The isolated diaphragm 104 is mounted to the support structure 105 at or proximate to the interface between the housing 106 and the port member 109. The inner side 134 of the isolated diaphragm 104 defines an end of the cavity 124. The cavity 124 is sealed to prevent the ingress or egress of fluids. In the illustrated embodiment, the isolated diaphragm 104 includes stainless steel and nickel alloys, but may include one or more other metals in an alternative embodiment. The support structure 105 and the isolated diaphragm 104 may have a compact size, such that the diameter of the isolated diaphragm 104 may be approximately 12-13 mm (e.g., within 2%, 5%, or 10% thereof), such as 12.57 mm.

The header 108 defines a fill hole 310 therethrough that is open to the cavity 124. The fill hole 310 is used to fill the cavity 124 with the working oil 126. After filling is complete, the fill hole 310 is sealed by a ball seal 312. The ball seal 312 may be metallic, such as stainless steel, and may be sealed on the header 108 via welding, soldering, or the like. The pins 208 project from the header 108 to engage the circuit board 202 (shown in FIG. 2), which is omitted in FIG. 3, to provide an electrical connection between the MEMS die sensing element 102 and processing circuitry.

Optionally, the pressure sensing device 100 includes a ceramic insert 314 mounted to the header 108 and surrounding the MEMS die sensing element 102. The ceramic insert 314 projects into the recess 302 of the housing 106 with the sensing element 102, and engages the working oil 126 in the cavity 124. The pressure sensing device 100 optionally may include a compensation board to compensate the electrical sensor output.

FIG. 4 is a cross-sectional view of the pressure sensing device 100 according to another embodiment. In the illustrated embodiment, the support structure 105 includes a housing 106, a spacer 210, and a port member 109, similar to FIG. 2. The support structure 105 lacks the header 108 shown in FIGS. 1 and 3. The MEMS die sensing element 102 is mounted to the housing 106. The sensing element 102 is disposed within a recess 402 of the housing 106. Unlike the recess 302 shown in FIG. 3, the recess 402 does not define a portion of the cavity 124 that contains the working oil 126. For example, the housing 106 defines a channel 404 and a fill hole 406 spaced apart from the channel 404. Each of the channel 404 and the fill hole 406 extends from the recess 402 to the bottom side 120 of the housing 106. The channel 404 aligns with and is fluidly connected to an aperture 410 in the mounting side 114 of the MEMS die sensing element 102. The aperture 410 extends from the mounting side 114 to the pocket 128. The fill hole 406 is plugged by a ball seal 312 that is within the recess 402. The cavity 124 that contains the working oil 126 extends from the fill hole 406 along the space between the bottom side 120 of the housing 106 and the inner side 134 of the isolated diaphragm 104 through the channel 404 and into the aperture 410 to the MEMS diaphragm 116 of the sensing element 102.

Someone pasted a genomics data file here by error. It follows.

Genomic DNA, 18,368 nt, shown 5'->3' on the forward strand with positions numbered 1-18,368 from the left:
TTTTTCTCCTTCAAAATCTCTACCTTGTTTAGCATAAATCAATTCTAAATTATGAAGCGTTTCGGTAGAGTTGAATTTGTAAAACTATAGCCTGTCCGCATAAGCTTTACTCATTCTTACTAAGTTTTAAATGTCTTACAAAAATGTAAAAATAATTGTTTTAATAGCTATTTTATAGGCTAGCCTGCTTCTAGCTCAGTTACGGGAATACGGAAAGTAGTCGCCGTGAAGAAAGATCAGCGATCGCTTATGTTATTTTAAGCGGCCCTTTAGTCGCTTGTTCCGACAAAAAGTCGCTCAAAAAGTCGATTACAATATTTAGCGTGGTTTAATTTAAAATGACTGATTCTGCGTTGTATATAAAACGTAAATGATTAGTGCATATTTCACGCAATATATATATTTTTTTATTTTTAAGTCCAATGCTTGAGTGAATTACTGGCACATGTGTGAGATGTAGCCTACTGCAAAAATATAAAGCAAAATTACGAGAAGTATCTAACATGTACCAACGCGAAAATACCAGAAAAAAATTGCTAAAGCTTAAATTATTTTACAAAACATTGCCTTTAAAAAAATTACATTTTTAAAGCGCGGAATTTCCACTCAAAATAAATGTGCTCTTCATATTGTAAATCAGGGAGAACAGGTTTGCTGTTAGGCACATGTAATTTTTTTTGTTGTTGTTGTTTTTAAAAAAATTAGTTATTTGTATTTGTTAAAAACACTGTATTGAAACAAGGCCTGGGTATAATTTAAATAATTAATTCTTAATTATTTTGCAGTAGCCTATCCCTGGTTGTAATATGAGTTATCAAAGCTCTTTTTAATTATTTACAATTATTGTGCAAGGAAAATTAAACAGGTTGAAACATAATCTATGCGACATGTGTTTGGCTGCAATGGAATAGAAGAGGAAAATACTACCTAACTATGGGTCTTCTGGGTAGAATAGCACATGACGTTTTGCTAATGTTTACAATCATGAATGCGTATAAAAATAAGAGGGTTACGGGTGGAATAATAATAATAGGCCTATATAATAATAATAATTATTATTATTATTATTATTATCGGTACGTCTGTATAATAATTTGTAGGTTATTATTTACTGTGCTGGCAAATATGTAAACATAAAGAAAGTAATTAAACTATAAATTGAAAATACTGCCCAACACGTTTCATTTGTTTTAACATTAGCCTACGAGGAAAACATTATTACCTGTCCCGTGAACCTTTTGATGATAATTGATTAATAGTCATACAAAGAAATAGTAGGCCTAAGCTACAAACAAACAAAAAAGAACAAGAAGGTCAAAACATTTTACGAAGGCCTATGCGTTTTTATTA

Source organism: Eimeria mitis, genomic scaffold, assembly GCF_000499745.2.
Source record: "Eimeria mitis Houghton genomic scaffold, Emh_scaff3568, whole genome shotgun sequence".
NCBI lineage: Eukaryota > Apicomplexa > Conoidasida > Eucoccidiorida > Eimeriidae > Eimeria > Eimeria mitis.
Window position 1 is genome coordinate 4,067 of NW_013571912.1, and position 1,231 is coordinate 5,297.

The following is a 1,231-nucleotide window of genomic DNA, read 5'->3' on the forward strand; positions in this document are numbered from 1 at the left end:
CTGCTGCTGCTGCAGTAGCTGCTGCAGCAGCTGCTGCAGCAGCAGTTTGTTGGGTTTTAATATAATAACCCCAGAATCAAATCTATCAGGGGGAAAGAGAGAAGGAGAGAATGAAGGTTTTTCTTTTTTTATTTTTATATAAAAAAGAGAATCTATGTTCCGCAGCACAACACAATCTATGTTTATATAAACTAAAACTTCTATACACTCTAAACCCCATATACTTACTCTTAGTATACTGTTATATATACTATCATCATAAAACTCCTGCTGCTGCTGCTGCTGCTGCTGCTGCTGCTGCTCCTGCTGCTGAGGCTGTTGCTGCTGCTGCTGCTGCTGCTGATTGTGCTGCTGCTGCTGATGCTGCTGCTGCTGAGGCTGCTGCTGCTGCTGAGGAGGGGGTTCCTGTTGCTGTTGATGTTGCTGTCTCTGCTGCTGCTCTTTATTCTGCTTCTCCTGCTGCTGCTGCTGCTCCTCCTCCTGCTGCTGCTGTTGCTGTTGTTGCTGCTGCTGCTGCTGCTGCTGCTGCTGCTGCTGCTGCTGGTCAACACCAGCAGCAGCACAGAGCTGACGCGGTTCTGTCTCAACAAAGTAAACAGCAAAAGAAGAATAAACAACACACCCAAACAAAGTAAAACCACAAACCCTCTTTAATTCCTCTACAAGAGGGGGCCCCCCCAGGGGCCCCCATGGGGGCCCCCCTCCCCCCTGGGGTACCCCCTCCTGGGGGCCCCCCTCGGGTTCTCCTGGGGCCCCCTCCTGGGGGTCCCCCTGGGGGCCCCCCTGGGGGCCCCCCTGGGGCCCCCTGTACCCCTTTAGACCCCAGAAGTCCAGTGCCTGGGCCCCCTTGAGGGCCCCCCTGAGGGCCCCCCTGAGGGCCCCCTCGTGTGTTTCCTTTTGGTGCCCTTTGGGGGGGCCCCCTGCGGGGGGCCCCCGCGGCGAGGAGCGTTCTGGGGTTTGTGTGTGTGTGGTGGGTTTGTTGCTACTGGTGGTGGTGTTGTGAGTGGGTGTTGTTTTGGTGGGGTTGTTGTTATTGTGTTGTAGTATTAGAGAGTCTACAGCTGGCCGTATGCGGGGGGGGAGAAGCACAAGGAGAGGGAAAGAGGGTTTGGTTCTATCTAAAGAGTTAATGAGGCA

The working oil 126 engages the interior surface 130 of the MEMS diaphragm 116. The embodiment shown in FIG. 4 is a back-side MEMS die design because the working oil 126 contacts the interior surface 130 instead of the exterior surface 132, as with the top-side MEMS die design shown in FIG. 3. In FIG. 4, the piezo-resistors along the exterior surface 132 of the MEMS diaphragm 116 are outside of the cavity 124 and therefore not exposed to the working oil 126. In the illustrated embodiment, the working oil 126 may be any of the working oils described with respect to the top-side embodiment shown in FIGS. 1 through 3. For example, the working oil 126 has a low vapor pressure and low volatility content.

The MEMS die sensing element 102 extends through, and is electrically connected to, a bond printed circuit board 420. The pressure sensing device 100 optionally includes a compensation board 422 to compensate the electrical sensor output. The compensation board 422 is mounted on the top side 204 of the spacer 210 in the illustrated embodiment, such that the spacer 210 is stacked between the compensation board 422 and the housing 106.

At least one technical effect of the pressure sensing device 100 according to the embodiments presented herein is the ability to maintain sensitivity even when exposed to harsh environments, such as high vacuum and high temperature conditions for extended periods of time. As a result, the pressure sensing device 100 may be employed for use in applications that conventional pressure sensors are not able to withstand, such as in various semiconductor manufacturing applications. Another technical effect of the pressure sensing device 100 is that the pressure sensing device 100 can be utilized to measure the pressure of fluid media that is corrosive and/or conductive without degradation due to the isolation provided by the isolated diaphragm 104. The pressure sensing device 100 has a relatively compact and small size, which also allows the pressure sensing device 100 to be mounted in locations that conventional pressure sensors may not fit, while providing accurate pressure measurements.